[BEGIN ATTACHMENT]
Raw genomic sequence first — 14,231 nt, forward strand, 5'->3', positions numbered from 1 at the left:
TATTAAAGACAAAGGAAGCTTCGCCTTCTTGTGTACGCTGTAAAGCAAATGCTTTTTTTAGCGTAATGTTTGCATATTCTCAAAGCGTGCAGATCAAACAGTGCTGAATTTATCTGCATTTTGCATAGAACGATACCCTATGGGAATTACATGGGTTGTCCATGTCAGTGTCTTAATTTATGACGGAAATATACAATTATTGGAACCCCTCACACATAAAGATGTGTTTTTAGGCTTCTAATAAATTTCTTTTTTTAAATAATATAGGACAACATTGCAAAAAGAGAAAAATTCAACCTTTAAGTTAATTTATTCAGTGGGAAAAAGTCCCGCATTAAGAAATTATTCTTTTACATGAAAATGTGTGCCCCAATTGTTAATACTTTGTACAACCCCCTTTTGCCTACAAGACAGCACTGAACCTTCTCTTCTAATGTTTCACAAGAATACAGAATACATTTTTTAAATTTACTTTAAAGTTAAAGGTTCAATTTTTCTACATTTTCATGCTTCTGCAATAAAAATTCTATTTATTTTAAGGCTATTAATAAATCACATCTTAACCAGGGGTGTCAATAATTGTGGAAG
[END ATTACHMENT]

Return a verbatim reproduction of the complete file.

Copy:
Raw genomic sequence first — 14,231 nt, forward strand, 5'->3', positions numbered from 1 at the left:
TATTAAAGACAAAGGAAGCTTCGCCTTCTTGTGTACGCTGTAAAGCAAATGCTTTTTTTAGCGTAATGTTTGCATATTCTCAAAGCGTGCAGATCAAACAGTGCTGAATTTATCTGCATTTTGCATAGAACGATACCCTATGGGAATTACATGGGTTGTCCATGTCAGTGTCTTAATTTATGACGGAAATATACAATTATTGGAACCCCTCACACATAAAGATGTGTTTTTAGGCTTCTAATAAATTTCTTTTTTTAAATAATATAGGACAACATTGCAAAAAGAGAAAAATTCAACCTTTAAGTTAATTTATTCAGTGGGAAAAAGTCCCGCATTAAGAAATTATTCTTTTACATGAAAATGTGTGCCCCAATTGTTAATACTTTGTACAACCCCCTTTTGCCTACAAGACAGCACTGAACCTTCTCTTCTAATGTTTCACAAGAATACAGAATACATTTTTTAAATTTACTTTAAAGTTAAAGGTTCAATTTTTCTACATTTTCATGCTTCTGCAATAAAAATTCTATTTATTTTAAGGCTATTAATAAATCACATCTTAACCAGGGGTGTCAATAATTGTGGAAG